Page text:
Georgia could see surge in nuclear power - WALB.com, Albany News, Weather, Sports

Georgia could see surge in nuclear power

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December 12, 2007

Columbia, AL--  At Farley Nuclear Power, just across the Georgia-Alabama line, more than 800 plant workers share a certain way of thinking: a belief in nuclear power. "It is a safe way to produce electricity and there are many of us here who have devoted the majority of our lives to working here and we believe in it," says Cheri Collins, the new Plant Manager at Farley.

She is the first woman to hold the position. She started as an intern, and worked in a variety of capacities. She wants others to see the good nuclear power can do.  "If we do our jobs and help the community understand its safe and efficient I believe we will see it become more and more prevalent," Collins says.

Right now coal is the largest generator of electricity. Nuclear comes in second and is gaining in popularity partly because of 2 reasons.  "With some of the effects of greenhouse gases that come from electricity from coal powered plants. . . nuclear does not produce greenhouse gases," explains Collins. Plus she says the rising cost of coal and cleaning up after it is making the cost of nuclear power more competitive.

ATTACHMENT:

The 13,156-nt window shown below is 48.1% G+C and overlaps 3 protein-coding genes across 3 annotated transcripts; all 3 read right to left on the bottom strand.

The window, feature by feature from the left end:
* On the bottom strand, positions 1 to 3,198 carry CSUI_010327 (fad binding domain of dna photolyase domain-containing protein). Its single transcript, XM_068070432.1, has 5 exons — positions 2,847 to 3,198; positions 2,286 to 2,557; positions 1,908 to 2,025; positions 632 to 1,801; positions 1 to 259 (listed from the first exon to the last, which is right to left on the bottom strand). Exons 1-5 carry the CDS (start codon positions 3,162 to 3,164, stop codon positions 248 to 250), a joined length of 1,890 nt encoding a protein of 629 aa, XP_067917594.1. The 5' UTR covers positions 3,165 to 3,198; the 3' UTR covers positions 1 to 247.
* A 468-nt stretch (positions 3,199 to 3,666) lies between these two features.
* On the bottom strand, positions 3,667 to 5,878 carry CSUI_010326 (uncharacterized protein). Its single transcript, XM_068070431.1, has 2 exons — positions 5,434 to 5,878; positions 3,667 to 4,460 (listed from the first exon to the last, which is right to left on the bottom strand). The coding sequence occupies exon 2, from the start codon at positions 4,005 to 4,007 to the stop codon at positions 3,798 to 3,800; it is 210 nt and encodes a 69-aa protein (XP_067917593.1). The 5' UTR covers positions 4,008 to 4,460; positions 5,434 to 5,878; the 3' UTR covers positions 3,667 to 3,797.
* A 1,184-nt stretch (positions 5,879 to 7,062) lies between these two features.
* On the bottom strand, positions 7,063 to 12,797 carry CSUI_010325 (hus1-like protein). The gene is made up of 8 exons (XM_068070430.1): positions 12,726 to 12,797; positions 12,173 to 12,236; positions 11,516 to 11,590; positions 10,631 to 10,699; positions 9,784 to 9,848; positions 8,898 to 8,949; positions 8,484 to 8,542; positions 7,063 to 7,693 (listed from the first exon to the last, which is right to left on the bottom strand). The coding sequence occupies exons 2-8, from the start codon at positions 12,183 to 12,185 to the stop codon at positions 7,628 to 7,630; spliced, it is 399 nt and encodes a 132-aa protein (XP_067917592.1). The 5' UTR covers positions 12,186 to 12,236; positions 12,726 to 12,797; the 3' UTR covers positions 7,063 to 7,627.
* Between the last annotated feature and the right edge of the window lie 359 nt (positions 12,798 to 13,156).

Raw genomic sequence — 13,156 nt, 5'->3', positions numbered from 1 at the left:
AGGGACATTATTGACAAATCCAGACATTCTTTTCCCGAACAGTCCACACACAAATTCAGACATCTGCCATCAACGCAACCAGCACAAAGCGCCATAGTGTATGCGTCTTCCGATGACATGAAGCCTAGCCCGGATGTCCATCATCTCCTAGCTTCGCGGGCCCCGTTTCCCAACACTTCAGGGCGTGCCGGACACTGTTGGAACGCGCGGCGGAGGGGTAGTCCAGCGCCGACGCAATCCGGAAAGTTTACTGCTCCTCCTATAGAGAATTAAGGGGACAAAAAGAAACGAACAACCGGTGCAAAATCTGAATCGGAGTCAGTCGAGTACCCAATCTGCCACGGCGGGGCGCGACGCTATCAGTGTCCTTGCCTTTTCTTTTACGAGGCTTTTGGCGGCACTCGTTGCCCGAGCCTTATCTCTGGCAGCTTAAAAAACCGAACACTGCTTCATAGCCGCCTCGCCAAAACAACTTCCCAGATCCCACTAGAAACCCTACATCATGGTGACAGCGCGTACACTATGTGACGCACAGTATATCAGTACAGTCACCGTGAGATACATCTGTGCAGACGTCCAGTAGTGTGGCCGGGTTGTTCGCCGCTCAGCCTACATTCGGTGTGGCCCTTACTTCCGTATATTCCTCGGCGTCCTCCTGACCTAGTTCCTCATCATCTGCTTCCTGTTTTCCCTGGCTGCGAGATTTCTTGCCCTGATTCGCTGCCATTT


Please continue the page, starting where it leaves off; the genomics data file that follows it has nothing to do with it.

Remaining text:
A boost in population may also increase the need for nuclear power.  "By 2030 we expect 40% of the U.S. population to live in the South and were working now to prepare for the growing needs," explains Beth Thomas, Corporate Information Coordinator for Southern Company.  

To serve the boost in growth in Georgia, Southern Company is considering adding two additional nuclear units at its Vogtle Nuclear Plant near Waynesboro. "It takes time to plan to generate electricity and we want to make sure we make the right choice for our customers going forward to ensure they have clean, safe, reliable electricity with low environmental impact for the future," Thomas says.   

While they are moving forward to obtain licenses for the two units, the company says it has not made any definite decisions.

This week the Georgia Public Service Commission granted an extension to Georgia Power to provide and estimate on how much those proposed nuclear units at Plant Vogtle would cost.

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